I’m nervous, which annoys me, and I still don’t know where it’s going to go, which also annoys me.
We eventually reach the Old Gate, after having to check the map a couple of times, and luckily, there’s a couple of seats available.
Two caphe sua da’s (25 000 Dong each) ordered, and then savoured, while watching Hanoi go about its thing.
Lisa does some parenting with the girl back home, and as expected, she’s the one doing all the cleaning, as well as all the responsible stuff that needs doing when you ‘have’ a house.
The boy, on the other hand, is doing very little, which again, is exactly as expected.
Coffees done, and now a bit after 10.30am, it’s time to do it.
I’m still nervous, but there’s no turning back now.
Well, there is, but stuff it, I’m doing it.
Down to Ma May, and there it is, 1984 Tattoo Studio.
We head inside, and are then directed upstairs. Pleasantries exchanged, which are sort of forced on my part, but only because I have too much else going through my mind, and then we’re asked for the paperwork that they specifically asked that we brought back with us, the other day.
Not once did I think about that this morning, and of course, that paperwork is sitting back in the hotel room. I offer to go back and get it, but apparently they can deal with things without it.
We sit and wait, and I’m not sure about Lisa, but I just sit there and generally feel sick.
And yep, I still haven’t made up my mind on the position of it.
Eventually it’s time, and we head up to the next floor. Lisa is introduced to the girl who is doing hers, and I’m introduced to my guy.
The moment has well and truly arrived, and that triggers the making of a snap decision. I now know, or at least I think I know, that I don’t want it on my shoulder blade, and I actually want it on the inside of my forearm.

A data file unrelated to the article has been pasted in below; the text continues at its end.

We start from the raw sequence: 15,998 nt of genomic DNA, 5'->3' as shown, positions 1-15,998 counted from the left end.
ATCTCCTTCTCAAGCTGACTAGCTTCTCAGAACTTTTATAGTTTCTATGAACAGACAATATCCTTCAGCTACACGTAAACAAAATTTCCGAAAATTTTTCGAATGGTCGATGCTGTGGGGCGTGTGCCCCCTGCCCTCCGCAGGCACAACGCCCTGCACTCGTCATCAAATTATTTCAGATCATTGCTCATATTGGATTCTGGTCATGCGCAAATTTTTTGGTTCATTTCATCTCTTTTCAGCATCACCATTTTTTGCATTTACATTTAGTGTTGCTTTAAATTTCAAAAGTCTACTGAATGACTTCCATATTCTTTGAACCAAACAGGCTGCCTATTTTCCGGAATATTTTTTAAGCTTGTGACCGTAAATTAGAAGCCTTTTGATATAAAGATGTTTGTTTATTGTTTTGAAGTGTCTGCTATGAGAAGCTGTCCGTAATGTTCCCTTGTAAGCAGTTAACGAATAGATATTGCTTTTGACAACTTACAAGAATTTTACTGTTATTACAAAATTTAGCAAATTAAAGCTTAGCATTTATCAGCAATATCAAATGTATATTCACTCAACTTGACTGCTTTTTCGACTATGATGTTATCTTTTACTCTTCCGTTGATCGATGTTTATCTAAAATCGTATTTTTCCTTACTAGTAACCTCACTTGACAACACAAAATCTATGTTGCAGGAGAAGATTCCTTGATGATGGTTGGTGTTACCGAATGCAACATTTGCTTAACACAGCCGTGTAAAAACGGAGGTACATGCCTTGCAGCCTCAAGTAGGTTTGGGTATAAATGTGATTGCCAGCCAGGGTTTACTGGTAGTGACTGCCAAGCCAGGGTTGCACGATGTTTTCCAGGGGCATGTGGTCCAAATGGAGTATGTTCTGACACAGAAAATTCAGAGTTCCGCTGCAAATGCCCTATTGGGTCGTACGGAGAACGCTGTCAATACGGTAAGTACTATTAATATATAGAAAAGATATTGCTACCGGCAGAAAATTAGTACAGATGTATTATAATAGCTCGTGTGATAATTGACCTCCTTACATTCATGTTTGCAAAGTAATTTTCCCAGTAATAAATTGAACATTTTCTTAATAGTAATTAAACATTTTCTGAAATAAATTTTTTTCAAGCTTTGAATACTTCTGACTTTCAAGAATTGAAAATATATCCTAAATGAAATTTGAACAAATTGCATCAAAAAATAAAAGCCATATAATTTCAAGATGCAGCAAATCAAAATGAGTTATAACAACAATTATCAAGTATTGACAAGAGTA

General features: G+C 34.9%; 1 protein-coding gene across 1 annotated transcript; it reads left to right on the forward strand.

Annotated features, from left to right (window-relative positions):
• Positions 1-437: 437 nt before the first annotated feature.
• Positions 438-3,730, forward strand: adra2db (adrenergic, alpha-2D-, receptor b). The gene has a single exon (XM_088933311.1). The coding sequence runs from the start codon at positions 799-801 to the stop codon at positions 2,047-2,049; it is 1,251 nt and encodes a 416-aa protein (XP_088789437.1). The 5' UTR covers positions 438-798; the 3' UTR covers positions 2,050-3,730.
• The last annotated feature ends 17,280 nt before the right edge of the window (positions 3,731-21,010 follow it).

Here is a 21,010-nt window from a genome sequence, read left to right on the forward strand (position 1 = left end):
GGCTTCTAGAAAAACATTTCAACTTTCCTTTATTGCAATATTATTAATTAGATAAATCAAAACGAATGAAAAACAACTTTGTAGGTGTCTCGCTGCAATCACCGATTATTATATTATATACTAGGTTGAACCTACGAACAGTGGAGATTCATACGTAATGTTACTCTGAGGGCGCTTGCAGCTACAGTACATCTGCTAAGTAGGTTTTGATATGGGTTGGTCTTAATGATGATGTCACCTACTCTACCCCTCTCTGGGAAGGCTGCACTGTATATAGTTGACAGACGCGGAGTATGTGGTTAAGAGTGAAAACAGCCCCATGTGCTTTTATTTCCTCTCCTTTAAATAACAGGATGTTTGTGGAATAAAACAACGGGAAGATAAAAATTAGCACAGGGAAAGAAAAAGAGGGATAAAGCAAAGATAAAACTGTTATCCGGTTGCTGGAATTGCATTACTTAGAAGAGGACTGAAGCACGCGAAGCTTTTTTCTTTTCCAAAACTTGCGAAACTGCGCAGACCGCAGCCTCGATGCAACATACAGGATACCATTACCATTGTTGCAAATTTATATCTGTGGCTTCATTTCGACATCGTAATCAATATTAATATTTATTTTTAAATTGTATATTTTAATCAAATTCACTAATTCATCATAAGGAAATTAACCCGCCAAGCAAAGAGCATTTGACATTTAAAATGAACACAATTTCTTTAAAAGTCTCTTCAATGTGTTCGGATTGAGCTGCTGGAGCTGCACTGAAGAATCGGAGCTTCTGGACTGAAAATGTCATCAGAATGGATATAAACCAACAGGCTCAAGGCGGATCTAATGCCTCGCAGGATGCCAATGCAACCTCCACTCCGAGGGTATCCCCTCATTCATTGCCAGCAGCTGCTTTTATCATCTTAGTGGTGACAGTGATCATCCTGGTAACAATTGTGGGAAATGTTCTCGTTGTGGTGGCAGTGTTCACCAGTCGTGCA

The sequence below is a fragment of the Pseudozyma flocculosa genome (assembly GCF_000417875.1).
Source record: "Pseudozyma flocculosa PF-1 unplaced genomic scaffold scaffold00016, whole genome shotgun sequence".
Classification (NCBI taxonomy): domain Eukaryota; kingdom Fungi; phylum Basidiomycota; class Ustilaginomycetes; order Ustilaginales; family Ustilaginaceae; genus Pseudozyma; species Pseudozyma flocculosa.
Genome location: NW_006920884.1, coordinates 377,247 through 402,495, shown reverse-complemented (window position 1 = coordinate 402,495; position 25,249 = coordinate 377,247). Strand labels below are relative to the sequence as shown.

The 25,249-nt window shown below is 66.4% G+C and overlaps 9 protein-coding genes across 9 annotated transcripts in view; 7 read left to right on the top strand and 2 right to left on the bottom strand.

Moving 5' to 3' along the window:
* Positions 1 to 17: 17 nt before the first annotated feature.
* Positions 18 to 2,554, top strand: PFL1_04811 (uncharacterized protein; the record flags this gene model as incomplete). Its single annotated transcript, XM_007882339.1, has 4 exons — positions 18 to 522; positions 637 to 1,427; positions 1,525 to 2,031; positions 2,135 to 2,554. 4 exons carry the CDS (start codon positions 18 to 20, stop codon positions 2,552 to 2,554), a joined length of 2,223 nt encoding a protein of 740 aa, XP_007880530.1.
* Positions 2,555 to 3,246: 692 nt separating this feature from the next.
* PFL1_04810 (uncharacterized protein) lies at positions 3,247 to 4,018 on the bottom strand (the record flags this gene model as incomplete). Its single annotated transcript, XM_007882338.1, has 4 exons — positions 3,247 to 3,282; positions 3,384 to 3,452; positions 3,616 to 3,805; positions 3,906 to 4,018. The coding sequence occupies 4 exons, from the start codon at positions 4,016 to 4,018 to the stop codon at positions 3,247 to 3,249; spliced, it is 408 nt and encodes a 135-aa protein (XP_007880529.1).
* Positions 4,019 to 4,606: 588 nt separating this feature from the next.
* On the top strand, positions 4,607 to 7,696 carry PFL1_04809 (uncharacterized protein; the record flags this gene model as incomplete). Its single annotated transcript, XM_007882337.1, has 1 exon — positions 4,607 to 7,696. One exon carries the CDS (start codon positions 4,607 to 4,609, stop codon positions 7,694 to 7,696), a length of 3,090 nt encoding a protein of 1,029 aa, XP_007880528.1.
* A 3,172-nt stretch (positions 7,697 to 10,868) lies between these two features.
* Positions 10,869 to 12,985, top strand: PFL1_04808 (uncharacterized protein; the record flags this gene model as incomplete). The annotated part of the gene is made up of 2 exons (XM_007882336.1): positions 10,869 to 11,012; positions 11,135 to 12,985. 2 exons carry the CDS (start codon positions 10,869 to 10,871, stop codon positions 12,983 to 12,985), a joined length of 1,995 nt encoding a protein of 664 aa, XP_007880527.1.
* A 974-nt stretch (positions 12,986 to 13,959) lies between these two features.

I tell the girl who has just introduced me, and she then translates it to the ink guy. He may, or may not, have raised an eyebrow, and I then understand why, as he begins to adjust the ‘couch’ from a laying position, to an upright position, as well as turning it around, because I have gone from right shoulder blade, to left forearm.
I now feel guilty. And I also wonder how wise it is to annoy a guy with a very sharp instrument, that will inflict a mark on my body, that I will have to live with for the rest of my life.
Damn my inability to decide on matters in a timely manner…..
Adjustment made, I take a seat. My guy is fussing around with stuff on the bench, and while I don’t really know what he’s doing, for obvious reasons, seeing as I’ve never found myself in this particular position, I do recognise the needle.
It’s big. Well, bigger than I thought it would be.
And it’s not helping with my general feeling of sickness and anxiousness.
A girl walks in; another customer; and judging by the colour of various parts of her skin, this is most definitely not her first time.
We acknowledge each other, but we don’t speak. Partly because I’m not sure of tattoo protocol yet, but mainly because I’m currently finding it difficult to mutter audible words.
My guy stops fussing, and I start to learn a little about this strange process, when he starts positioning the transfer.
I’m now standing, and he’s taking ridiculous amounts of care measuring out distances on my forearm, as well as making sure it’s centred.
His attention to detail is reassuring.
The girl, who is sitting nearby, is taking as much interest in my arm as the guy is, as the transfer is applied.
Paper is peeled off, and I kind of have a tattoo.
“Didn’t hurt at all”, I turn and say to the girl. She laughs, but not terribly loudly, as I realise it’s highly likely that that comment has been made before.
Back to my couch, and the moment of truth arrives.
Needle does what needles do, and ink starts being embedded under my skin.
It’s sort of uncomfortable, but doesn’t actually hurt as much as I thought it would. Perhaps the fact that it’s rather interesting, is helping with dealing with the ‘pain’ thing.
I watch for a while, and once we have the outline, I quickly begin to realise why my tattoo is more expensive than Lisa’s, and also why it’s going to take longer.
I’d just never thought about the tattoo ‘colouring in’ process.